COVID-19 cases drop again almost everywhere on Vancouver Island

Nanaimo had four new cases last week, down from 22 the week before

Justine Keefer’s Cedar Elementary School Grade 6/7 class put together a student paper, as part of a school project. Pictured here Andrew Gregory, left, Felix Leduc, Addison Armstrong, Lucia Walker and Anise Dick. (Karl Yu/News Bulletin)
Cedar Elementary School students create their own newspaper

Grade 6/7 class publishes Wolf Pack News as part of language arts and social studies

Évangeline Laforest and Oscar McClements’ invention La Méduse (the Jellyfish) removes oil from the ocean. The invention was one of 15 out of 700 inventions submitted to the Natural Sciences and Engineering Research Council of Canada’s Little Inventors contest. (Cole Schisler photo)
‘Little Inventors’ from Ladysmith showcased in national science challenge

Évangeline Laforest and Oscar McClements were one of 15 finalists in the Little Inventors Challenge

Canadian Prime Minister Justin Trudeau participates in a plenary session at the G7 Summit in Carbis Bay, England on Friday June 11, 2021. THE CANADIAN PRESS/Adrian Wyld
Canada donating 13M surplus COVID-19 vaccine doses to poor countries

Trudeau says the government will pay for 87 million shots to be distributed to poor countries

Premier John Horgan speaks as provincial health officer Dr. Bonnie Henry, right, and health minister Adrian Dix look on during a press conference to update on the province’s fall pandemic preparedness plan during a press conference from the press theatre at Legislature in Victoria, Wednesday, Sept. 9, 2020. THE CANADIAN PRESS/Chad Hipolito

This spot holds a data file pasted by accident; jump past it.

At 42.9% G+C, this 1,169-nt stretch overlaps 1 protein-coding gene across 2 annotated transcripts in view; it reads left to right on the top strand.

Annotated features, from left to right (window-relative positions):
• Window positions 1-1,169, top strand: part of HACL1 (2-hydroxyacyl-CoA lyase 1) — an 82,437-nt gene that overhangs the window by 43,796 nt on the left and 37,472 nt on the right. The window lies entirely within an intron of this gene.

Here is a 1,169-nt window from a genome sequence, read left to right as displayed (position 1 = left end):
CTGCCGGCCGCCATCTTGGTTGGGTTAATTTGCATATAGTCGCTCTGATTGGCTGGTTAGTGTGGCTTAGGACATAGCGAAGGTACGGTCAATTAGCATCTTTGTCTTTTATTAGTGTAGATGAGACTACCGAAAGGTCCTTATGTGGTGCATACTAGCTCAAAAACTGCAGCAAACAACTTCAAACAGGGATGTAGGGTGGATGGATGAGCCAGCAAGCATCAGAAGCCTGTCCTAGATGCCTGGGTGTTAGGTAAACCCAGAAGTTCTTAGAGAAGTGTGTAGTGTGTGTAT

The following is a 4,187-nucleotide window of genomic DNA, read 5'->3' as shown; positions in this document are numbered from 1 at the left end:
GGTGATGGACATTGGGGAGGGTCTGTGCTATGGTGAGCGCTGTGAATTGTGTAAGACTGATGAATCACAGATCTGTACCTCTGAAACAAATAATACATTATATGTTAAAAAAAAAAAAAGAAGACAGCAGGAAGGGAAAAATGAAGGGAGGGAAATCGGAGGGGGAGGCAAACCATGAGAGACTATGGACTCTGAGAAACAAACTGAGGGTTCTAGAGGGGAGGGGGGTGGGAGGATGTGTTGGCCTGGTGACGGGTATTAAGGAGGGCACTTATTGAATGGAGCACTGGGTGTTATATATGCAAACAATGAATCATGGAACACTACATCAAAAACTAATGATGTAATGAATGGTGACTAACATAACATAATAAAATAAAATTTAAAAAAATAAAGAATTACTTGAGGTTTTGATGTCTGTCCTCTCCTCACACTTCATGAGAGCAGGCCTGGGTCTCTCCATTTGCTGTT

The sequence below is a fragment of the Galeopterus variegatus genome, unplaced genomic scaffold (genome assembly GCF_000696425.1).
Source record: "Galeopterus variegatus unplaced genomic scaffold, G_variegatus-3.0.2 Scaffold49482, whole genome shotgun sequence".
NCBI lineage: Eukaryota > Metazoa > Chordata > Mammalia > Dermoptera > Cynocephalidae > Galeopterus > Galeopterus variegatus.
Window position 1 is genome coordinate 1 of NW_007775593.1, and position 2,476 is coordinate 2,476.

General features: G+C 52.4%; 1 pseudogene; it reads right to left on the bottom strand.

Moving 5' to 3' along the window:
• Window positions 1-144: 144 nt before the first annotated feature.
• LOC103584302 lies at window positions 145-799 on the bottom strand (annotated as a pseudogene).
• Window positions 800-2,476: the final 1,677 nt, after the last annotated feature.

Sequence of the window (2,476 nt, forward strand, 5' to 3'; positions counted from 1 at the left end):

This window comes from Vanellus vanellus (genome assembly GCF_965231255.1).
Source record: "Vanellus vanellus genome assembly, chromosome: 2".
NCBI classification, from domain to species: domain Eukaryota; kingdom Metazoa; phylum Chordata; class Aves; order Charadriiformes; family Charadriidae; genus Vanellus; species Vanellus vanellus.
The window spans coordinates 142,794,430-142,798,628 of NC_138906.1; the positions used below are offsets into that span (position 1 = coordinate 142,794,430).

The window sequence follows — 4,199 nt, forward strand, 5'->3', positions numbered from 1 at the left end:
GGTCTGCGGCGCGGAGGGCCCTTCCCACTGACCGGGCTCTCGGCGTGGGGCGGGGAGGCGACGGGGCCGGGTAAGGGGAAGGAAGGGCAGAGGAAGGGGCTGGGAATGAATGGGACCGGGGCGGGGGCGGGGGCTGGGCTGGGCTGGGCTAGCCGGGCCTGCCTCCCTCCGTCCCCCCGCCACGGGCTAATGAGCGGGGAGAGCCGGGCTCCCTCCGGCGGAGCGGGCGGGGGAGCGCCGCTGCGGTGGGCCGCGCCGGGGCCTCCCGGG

B.C. officials to provide details on Step 2 of COVID reopening plan Monday

Step 2 could allow for larger gatherings and a resumption of recreational travel

Indigenous Services Minister Marc Miller is seen during a news conference, Wednesday May 19, 2021 in Ottawa. THE CANADIAN PRESS/Adrian Wyld
Indigenous child-welfare battle heads to court despite calls for Ottawa to drop cases

Feds are poised to argue against two Canadian Human Rights Tribunal rulings

The Great Ogopogo Bathtub Race has been held in Summerland as a fundraising event. Do you know which Canadian city introduced this sport? (Black Press file photo)
QUIZ: A summer’s day at the water

How much do you know about boats, lakes and water?

Two-year-old Ivy McLeod laughs while playing with Lucky the puppy outside their Chilliwack home on Thursday, June 10, 2021. (Jenna Hauck/ Chilliwack Progress)
VIDEO: B.C. family finds ‘perfect’ puppy with limb difference for 2-year-old Ivy

Ivy has special bond with Lucky the puppy who was also born with limb difference

A million-dollar ticket was sold to an individual in Vernon from the Lotto Max draw Friday, June 11, 2021. (Photo courtesy of BCLC)
Lottery ticket worth $1 million sold in Vernon

One lucky individual holds one of 20 tickets worth $1 million from Friday’s Lotto Max draw

“65 years, I’ve carried the stories in my mind and live it every day,” says Jack Kruger. (Athena Bonneau)
‘Maybe this time they will listen’: Survivor shares stories from B.C. residential school

Jack Kruger, living in Syilx territory, wasn’t surprised by news of 215 children’s remains found on the grounds of the former Kamloops Indian Residential School

A logging truck carries its load down the Elaho Valley near in Squamish, B.C. in this file photo. THE CANADIAN PRESS/Chuck Stoody
Squamish Nation calls for old-growth logging moratorium in its territory

The nation says 44% of old-growth forests in its 6,900-square kilometre territory are protected while the rest remain at risk

Most Read